By Kim Coghill

Washington Editor

Peregrine Pharmaceuticals Inc. in the next couple of months expects to start enrolling patients in a pivotal Phase III trial to evaluate Cotara, a treatment for recurrent glioblastoma multiforme.

Edward Legere, Peregrine¿s president and CEO, told BioWorld Today that the company and the FDA have finished meetings whereupon they agreed on the 24-month study design. Cotara is monoclonal antibody that carries the radioactive isotope Iodine-131 to the necrotic core of solid tumor cancers. Cotara is based on Peregrine¿s Tumor Necrosis Therapy (TNT), a class of therapeutic agents that acts by binding to dead and dying cells found in the tumor.

For Peregrine, a Tustin, Calif.-based company founded in 1983, entering Phase III trials for its lead product is a major achievement. The FDA has granted Cotara fast-track and orphan status for the unpartnered product.

¿One of the goals of the company was to be able to launch the Phase III for Cotara in brain cancer and we are doing that,¿ Legere said. ¿We view this as a major milestone ¿ we¿re on our way.¿

Legere said Cotara is a salvage therapy, likely useful in patients who already have undergone at least one round of surgery and treatment. ¿We put a 3-millimeter hole into the skull and insert two catheters into the tumor mass. Then we infuse the drug directly into the tumor. We are delivering an extremely high dose of radiation into the tumors. This is a localized treatment.¿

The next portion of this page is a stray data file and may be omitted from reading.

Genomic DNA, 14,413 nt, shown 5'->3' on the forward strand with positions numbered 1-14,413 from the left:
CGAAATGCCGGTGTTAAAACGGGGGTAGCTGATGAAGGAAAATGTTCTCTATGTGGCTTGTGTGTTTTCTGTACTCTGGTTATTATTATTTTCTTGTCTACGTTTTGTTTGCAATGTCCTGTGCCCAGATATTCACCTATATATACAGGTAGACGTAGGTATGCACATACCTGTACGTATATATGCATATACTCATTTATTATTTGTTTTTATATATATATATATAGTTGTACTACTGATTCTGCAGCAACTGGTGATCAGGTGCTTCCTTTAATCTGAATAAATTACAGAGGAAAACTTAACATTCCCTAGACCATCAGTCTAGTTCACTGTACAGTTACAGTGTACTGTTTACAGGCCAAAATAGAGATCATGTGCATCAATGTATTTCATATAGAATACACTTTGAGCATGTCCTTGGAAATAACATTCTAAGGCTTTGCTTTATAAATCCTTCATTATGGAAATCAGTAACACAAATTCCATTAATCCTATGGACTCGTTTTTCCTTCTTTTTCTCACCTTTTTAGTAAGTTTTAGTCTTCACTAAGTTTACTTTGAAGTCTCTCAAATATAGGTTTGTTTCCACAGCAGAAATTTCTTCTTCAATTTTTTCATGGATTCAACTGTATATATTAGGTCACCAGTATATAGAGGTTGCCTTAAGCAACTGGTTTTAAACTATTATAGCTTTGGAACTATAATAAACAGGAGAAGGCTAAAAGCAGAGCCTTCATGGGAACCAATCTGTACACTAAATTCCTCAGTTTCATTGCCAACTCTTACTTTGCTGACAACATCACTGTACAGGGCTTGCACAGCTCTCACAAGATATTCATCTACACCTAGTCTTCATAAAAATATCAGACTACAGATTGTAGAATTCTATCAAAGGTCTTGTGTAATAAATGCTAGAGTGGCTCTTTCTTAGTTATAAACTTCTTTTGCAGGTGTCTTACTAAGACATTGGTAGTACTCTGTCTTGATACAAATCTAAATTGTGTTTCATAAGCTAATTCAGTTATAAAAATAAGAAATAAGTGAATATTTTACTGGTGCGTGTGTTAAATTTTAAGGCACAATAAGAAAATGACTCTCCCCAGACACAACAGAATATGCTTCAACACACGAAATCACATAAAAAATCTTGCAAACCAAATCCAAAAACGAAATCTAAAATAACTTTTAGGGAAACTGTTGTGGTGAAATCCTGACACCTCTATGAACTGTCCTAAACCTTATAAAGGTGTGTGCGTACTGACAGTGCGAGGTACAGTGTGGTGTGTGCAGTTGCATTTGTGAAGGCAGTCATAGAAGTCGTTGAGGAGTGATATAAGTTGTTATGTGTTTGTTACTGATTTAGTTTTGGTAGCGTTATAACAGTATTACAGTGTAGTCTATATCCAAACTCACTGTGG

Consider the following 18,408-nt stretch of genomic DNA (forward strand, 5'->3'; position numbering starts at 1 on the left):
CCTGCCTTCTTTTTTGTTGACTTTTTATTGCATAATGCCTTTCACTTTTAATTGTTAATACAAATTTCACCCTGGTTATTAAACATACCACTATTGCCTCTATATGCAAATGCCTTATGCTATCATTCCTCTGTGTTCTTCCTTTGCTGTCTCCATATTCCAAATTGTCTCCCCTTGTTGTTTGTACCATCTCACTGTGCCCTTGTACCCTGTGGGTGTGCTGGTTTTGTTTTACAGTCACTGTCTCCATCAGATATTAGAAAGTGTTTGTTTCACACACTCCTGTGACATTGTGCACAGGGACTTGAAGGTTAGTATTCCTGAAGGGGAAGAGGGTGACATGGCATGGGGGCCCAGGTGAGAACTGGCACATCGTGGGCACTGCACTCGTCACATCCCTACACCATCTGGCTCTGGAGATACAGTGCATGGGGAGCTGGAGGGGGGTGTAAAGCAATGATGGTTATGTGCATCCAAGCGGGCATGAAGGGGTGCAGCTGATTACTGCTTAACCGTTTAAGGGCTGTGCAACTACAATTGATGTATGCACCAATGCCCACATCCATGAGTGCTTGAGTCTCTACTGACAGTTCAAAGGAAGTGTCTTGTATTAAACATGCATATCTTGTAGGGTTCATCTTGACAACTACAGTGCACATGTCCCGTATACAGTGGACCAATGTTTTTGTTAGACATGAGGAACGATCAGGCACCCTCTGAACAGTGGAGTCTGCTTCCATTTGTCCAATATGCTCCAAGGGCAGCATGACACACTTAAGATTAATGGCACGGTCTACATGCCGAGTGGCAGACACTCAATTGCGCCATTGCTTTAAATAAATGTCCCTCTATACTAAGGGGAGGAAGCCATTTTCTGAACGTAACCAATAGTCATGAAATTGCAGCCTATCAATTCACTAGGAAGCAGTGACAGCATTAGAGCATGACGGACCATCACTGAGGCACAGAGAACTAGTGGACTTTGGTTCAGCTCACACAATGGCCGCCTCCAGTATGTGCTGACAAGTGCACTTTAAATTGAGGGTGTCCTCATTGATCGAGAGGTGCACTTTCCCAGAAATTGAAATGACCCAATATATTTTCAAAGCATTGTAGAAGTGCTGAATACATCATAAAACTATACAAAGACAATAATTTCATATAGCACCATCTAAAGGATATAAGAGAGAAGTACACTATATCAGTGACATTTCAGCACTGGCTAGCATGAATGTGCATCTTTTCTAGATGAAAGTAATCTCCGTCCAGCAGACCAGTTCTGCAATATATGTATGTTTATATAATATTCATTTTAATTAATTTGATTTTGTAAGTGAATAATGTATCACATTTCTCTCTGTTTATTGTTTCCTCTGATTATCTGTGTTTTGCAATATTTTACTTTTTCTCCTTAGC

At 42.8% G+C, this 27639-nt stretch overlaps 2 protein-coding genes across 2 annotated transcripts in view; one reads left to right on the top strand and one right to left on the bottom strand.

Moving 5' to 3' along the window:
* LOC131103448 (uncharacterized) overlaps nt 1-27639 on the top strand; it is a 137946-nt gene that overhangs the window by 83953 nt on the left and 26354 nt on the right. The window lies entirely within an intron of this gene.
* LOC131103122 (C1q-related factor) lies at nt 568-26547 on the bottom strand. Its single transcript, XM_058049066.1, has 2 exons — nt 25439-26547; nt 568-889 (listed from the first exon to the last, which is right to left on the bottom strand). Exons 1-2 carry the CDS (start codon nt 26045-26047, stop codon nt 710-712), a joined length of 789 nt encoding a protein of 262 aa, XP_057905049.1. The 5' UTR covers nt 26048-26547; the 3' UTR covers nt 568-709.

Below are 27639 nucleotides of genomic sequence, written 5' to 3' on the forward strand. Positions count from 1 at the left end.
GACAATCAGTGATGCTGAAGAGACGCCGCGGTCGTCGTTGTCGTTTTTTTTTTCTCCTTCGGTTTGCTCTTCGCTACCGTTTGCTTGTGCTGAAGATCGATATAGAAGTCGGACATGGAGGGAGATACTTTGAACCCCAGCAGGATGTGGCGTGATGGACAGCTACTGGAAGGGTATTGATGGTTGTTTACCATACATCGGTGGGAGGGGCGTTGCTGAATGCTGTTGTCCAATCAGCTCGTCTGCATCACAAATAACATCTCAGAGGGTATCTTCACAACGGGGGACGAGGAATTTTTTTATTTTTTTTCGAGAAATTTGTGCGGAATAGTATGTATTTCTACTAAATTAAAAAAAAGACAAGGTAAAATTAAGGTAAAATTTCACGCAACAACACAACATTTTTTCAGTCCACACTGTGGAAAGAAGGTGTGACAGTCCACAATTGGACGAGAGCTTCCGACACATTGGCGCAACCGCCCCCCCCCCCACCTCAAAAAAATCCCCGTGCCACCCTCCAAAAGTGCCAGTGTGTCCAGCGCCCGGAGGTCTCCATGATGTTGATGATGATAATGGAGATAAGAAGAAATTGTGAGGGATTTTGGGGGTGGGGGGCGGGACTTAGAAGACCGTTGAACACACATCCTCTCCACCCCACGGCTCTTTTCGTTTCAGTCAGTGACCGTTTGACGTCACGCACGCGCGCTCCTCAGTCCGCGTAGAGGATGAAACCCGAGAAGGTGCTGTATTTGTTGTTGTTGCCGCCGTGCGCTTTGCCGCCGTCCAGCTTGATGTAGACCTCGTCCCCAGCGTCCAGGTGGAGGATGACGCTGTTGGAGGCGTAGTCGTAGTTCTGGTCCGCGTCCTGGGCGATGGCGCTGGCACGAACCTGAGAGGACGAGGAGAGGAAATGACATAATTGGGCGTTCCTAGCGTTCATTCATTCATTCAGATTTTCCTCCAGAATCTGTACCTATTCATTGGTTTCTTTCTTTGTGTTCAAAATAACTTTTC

The Phase III study will have an open-label, randomized design comparing Cotara (131I-chTNT-1/B MAb) and temozolomide in patients with recurrent glioblastoma multiforme (GBM). Approximately 400 patients will be treated in the study upon first recurrence of GBM after receiving primary treatment for their disease. The study will be conducted in 70 sites across the U.S., Canada and Europe.

Preliminary reports of Phase II trials showed the overall median time to disease progression was 13.9 weeks. Comparatively, median time to progression for the historical control population was eight weeks.

Legere said survival data on the Phase II trials have not yet been published. Furthermore, he said the company does not intend to shut down Phase II trials, even as Phase III begins. ¿We will run Phase III at the same time. That way we can treat patients who have a third and fourth relapse.¿

With positive results, Legere hopes to file for regulatory approval in 2004. He said the antibody can be used for other cancers and currently is in Phase I studies for colorectal, pancreatic, liver, soft tissue sarcoma and biliary cancers.

Peregrine¿s announcement of Phase III trials in this deadly form of brain cancer comes a week after Baltimore-based Guilford Pharmaceuticals Inc. won recommended approval from the FDA¿s Oncologic Drugs Advisory Committee to use the Gliadel Wafer (carmustine) for newly diagnosed malignant glioma. In 1997, the wafer was launched for recurrent GBM. (See BioWorld Today, Dec. 7, 2001.)

According to the American Cancer Society, this year there will be up to 17,200 new cases and 13,100 deaths from brain and central nervous system cancers.

Oncolym, a Peregrine antibody for the treatment of advanced non-Hodgkin¿s B-cell lymphoma, is in Phase I/II trials. (See BioWorld Today, June 11, 2001.)

Peregrine¿s stock (NASDAQ:PPHM) closed Thursday at $3.02, down 23 cents.